Connecting kids with technology is often an interesting balance, as you generally have to provide some entertainment with a dash of education, but TCL has two concepts this year that plan to do just that.

The company which is pushing TV to OLED, 4K, and even holographic places at CES this year is also showcasing some neat ideas that will let people — especially the little ones — really engage with technology in 2014.

One of these ideas is the Xkey, a keyboard that TCL has worked on with CME, a MIDI-compatible keyboard that can work with computers, smartphones, and tablets to help educate anyone in how to play piano and keyboard, as well as give enthusiast and professional players a portable way to compose music on the go.

The regular CME XKey has been out in Australia for a while, retailing for under $200, and with the TCL connected version, the Xkey portable keyboard can be linked up with a TV and played with on a big screen.

If music isn’t the art you’re normally into, TCL has also been working on a big screen TV that measures 85 inches and comes with a specially designed pen.

With this pen, people will be able to draw directly on the screen of the 85 inch TV, making it possible not just to demonstrate things, but also to draw sketches and paint digital artworks.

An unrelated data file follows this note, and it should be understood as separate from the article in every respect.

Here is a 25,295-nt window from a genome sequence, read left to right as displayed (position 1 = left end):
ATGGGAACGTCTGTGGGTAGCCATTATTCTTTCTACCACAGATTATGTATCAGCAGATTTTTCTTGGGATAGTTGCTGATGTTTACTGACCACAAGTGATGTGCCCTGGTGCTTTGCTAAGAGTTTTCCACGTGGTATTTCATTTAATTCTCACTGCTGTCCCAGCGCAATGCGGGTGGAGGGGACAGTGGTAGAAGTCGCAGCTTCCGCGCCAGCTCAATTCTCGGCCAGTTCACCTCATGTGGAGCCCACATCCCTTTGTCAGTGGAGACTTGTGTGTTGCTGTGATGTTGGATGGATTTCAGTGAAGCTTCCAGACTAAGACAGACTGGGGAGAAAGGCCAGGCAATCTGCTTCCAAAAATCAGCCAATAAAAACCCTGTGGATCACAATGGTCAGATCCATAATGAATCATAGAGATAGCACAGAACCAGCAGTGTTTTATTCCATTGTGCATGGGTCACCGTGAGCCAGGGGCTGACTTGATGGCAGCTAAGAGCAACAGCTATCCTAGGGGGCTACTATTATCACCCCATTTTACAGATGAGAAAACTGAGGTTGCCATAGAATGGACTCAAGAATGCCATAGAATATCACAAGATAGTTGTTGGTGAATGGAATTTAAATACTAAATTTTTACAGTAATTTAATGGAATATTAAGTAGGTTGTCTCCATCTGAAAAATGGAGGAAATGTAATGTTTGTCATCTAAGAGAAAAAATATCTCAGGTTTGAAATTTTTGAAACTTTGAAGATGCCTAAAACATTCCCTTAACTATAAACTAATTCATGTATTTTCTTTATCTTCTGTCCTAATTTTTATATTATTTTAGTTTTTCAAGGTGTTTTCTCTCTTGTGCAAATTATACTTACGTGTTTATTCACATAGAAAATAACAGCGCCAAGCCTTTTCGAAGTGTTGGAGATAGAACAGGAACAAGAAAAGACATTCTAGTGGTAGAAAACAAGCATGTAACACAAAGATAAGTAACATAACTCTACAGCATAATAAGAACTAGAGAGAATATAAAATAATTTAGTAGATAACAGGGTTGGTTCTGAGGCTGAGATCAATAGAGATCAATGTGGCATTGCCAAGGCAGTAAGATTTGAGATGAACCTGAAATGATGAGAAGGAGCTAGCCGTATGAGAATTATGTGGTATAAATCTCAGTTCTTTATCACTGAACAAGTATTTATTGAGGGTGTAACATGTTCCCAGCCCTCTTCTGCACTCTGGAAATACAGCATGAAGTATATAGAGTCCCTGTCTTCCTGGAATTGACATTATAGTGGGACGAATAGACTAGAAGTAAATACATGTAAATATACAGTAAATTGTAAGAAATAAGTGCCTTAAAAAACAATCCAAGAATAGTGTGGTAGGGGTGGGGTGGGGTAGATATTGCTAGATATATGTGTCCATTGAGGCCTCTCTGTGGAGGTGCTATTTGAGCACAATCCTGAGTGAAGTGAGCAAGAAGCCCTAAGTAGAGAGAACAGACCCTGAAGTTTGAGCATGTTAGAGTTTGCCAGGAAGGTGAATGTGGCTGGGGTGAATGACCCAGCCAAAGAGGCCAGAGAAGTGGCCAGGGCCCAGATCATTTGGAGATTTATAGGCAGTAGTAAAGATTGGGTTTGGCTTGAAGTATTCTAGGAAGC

Sometimes, though, edutainment can be passive, and if you’re going to sneak anything past the kids, you may as well make it look neat in the process.

To that end, TCL has teamed up with Disney to create a TV for kids that appeals to them, decorated with characters from Disney programs.

The TCL Disney TV isn’t just about making the TV look prettier for the kids, though, and has even made the interface use Disney characters in a Smart TV system, complete with games that TCL says will “promote healthy cognitive development in children and teens.”

If the kids are sitting too close to the Disney telly, though, a neat new feature developed by TCL will switch the TV off, as the Disney TV is the world’s first to support a distance sensor to promote safe viewing.

Like all developments out of CES, it’s unknown as to whether Australians will see any of these, though we hear there’s a possibility for the Disney TV becoming a local product, so stay tuned.